As the four Apostolic patriarchates - Jerusalem, Rome, Antioch and Alexandria - were formed, the Christians developed a new artistic language.
Iconography exercises include positive and negative space, calligraphic brushstroke, the Sinai Christ, ‘the pilgrim icon.’

Part B: Studying Scripture through Icons.
from 2012
The second part of the course looks at icons as Biblical exegesis. Starting with the Old testament precursors, moving through the Gospel narrative and completing with St. Paul, we see how a visual language was developed which parallels and depends on the Scriptural exegesis of the Church Fathers. Special attention is given to Gregory of Sinai’s exegesis of the Transfiguration.
Iconography exercises include composition, the ‘spiritual flow’ diagram and tonal exercises ‘from darkness to light.’

Part C: Iconography of the Councils.
from 2013
The third part of the course explores how icons became associated with the liturgy. We study icons which transmit the teaching of the Church Councils - Nicea I and the ‘Trinity;’ Ephesus and the Icons of the Mother of God; Chalcedon and the dialogue of colour and form reflecting the two natures; and the effects on iconography of inter-church conflict, the Celtic question and the rise of Islam.
Iconography exercises focus on writing the icon to convey the teaching of the Church through composition and colour

Part D: The 7th Ecumenical & the Iconographical Canons.
from 2013
The fourth part of the course covers the important doctrinal controversy of iconoclasm, in which the theological principles of Church art were clarified and the first canons of Christian art formulated. This covers Nicea II, the western response and ends with the Baptism of the Rus,’ and the association of the Sinai tradition of ‘prayer of the heart ‘ with the luminous Russian icons.

H/t Fr Brown at Forest Murmurs.  Fr Brown has commissioned numerous icons from St Petra Clare, so visit his Churches (current or previous) for a real visual treat!

Monday 2 January 2012

Why I'm so bitter and twisted #314

Many years ago, when I was younger and only a little bit bitter and twisted (at least compared to now) I went to see a bishop.

(It was a different chap from the one there now, and a different diocese from the one in which I now live).

I had some concerns about Catholic education in a Catholic School my daughters were at.  One of the issues I mentioned was that they were not even taught about the obligation to attend Mass on Sundays (this seemed fairly basic to me, if one is to teach anything about Catholicism to anyone...)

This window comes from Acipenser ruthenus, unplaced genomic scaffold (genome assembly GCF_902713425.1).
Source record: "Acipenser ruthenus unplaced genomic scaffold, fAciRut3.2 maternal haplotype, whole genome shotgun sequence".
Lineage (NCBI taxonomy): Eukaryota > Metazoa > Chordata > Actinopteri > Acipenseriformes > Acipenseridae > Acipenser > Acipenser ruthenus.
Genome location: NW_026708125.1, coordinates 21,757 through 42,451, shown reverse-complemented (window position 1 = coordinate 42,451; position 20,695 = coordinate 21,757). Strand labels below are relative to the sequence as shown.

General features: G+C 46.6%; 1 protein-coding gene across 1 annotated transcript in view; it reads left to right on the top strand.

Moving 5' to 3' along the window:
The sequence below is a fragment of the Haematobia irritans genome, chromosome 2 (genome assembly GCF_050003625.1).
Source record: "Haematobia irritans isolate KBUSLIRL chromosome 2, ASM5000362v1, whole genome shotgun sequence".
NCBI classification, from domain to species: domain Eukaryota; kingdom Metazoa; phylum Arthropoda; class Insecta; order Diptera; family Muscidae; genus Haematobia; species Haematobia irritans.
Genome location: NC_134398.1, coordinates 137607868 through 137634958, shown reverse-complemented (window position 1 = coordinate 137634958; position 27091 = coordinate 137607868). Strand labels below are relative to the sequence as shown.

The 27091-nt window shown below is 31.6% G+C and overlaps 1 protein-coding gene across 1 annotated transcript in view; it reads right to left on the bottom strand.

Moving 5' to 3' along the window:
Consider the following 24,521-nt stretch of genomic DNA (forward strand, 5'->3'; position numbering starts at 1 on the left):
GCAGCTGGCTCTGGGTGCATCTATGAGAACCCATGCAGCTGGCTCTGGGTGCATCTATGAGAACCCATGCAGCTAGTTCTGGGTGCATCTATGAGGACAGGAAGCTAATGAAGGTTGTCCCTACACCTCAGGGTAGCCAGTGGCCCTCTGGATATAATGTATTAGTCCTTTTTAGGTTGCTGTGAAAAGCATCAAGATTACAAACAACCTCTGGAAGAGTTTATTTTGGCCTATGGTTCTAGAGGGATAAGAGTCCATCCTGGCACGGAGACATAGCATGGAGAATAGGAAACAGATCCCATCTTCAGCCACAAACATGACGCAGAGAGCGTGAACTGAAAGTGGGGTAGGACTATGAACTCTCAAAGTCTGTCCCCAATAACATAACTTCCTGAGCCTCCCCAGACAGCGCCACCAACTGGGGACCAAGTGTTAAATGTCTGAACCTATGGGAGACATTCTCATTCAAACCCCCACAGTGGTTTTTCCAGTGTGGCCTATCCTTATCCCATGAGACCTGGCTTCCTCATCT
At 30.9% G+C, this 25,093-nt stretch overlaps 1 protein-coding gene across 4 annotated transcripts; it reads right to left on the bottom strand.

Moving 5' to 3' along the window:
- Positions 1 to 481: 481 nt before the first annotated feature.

The bishop responded that the schools could not teach about the Sunday obligation, as some children's parents might not go to Mass on Sundays, and that would make the children think they were doing something wrong.

I think that was when I started to worry seriously about our bishops...

Just follow that line of reasoning down any of the interesting avenues it opens up...  See what I mean?

Equivocate, that's the word I was searching for.

Now what recently could have brought that to mind?

Sunday 1 January 2012

A Plague on Both Their Houses?...

I  have been watching the spat between various people involved with Catholic Voices (on the one hand) and John Smeaton and many others (on the other) with growing dismay.

I don't know any of the participants personally, though I have communicated with many publicly, and some on each side privately.  To the extent that I feel I know them, I think I like them, and certainly respect the commitment they exemplify.

However, I also agree with some of John Smeaton's criticisms of the bishops, with some of Caroline Farrow's criticisms of John Smeaton, with some of James Preece's criticisms of Catholic Voices' leadership, and so on and so on.

But what I think is really clear is that Twitter, above all, is no place for such discussions.  The brevity alone leads to over-simplification, brusqueness and so on, and there is also something questionable about having such discussions in such a public forum.

So I am tempted to call down a plague on both their houses - but of course I don't want to do so.  I would far prefer...

To see a coherent and united pro-life movement emerge in this country; and
To have clear and unequivocal teaching about Catholic Faith and Morals.

So rather than stir the pot any more, I would ask all readers to pray for all concerned.